Sven Ringling: Of course.
Some may have figured out that line-oriented authorizations will feature prominently, but that's less than half of the session.
In a nutshell: In this session we'll start with a brief introduction of the global template concept. Then we'll look at the risk table-based configuration and other custom changes by local teams can create for other countries. At the heart of the session is the introduction and demo of the concept of line-dependent authorizations. We'll finish by looking at the limitations of this concept and how some of them can be mitigated.
And for what the session doesn't cover, I'll be part of ask the experts and can be bribed with a cup of t
ea to answer questions between sessions. :-)
Amy Thistle (moderator): Thanks to all who posted questions and followed the discussion!
A full summary of all the questions will be available here in the HR Forum. I encourage you to review our Forum posts and join the HR Group for ongoing information and additional resources.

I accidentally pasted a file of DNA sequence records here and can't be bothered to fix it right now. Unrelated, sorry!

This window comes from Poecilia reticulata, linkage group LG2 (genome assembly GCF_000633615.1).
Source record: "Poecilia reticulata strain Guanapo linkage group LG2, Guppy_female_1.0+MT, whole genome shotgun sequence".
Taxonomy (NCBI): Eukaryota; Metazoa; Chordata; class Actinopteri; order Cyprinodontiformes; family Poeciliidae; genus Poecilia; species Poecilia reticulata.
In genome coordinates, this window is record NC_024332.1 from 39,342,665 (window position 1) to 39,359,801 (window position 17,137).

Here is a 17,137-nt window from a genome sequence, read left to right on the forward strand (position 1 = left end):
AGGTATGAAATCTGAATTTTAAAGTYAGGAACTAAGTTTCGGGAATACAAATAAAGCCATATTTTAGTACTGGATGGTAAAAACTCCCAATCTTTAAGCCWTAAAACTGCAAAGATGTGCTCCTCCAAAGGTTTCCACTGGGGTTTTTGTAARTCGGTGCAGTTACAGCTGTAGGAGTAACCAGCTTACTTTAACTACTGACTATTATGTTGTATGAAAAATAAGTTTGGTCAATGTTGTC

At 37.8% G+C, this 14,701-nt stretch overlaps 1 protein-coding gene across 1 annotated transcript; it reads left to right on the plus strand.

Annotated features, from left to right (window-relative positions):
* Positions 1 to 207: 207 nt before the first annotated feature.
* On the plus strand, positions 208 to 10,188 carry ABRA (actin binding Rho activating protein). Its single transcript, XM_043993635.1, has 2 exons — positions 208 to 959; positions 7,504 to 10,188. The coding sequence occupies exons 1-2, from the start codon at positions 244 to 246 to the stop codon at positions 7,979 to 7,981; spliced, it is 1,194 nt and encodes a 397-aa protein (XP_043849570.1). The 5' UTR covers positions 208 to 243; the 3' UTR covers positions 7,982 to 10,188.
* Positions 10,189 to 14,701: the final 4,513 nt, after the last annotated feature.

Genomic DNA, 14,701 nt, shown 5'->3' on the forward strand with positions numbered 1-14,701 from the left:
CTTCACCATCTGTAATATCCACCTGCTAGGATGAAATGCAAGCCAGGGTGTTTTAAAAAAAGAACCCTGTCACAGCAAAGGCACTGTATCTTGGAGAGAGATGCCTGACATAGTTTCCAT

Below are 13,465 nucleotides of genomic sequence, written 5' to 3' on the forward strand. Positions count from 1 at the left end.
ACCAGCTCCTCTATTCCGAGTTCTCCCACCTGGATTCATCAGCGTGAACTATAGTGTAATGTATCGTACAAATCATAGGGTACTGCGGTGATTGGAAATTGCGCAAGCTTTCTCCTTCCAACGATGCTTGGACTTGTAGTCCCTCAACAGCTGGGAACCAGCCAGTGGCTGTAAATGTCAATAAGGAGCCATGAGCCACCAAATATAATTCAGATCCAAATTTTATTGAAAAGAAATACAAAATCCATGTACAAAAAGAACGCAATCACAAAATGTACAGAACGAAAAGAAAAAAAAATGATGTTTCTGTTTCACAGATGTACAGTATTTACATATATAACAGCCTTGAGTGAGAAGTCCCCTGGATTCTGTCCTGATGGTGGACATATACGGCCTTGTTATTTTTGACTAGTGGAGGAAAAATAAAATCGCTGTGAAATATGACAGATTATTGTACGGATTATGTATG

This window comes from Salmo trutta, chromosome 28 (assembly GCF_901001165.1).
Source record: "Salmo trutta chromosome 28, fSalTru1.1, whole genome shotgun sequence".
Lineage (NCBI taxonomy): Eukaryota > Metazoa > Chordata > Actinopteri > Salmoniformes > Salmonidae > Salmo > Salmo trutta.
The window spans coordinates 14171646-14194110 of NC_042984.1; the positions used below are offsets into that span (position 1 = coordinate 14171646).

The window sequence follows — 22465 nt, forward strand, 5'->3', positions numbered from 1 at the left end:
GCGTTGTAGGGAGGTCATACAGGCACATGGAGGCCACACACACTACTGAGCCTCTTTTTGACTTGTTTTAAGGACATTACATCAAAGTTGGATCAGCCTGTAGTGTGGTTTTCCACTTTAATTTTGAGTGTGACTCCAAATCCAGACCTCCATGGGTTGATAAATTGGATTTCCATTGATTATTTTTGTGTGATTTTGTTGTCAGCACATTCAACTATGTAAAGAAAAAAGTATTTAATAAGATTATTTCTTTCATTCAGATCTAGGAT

I invite you to meet Sven in person at HR 2012 Milan, June 6-8. As I mentioned, Sven will be presenting a session on On-demand or on-premise? Figuring out which HCM deployment model is right for you as well as Best practices for managing local configuration and custom development in a global SAP ERP HCM system. For more details, simply visit the HR 2012 conference website.
And thank you again to Sven Ringling of iProCon for joining us today!
Sven Ringling: A big thank you for all who joined and contributed with their questions. Drop by, if you are in Milan! Or drop a line to email@example.com.
Amy Thistle (moderator): Thanks again, Sven, for the great advice and I'll see in you Milan soon!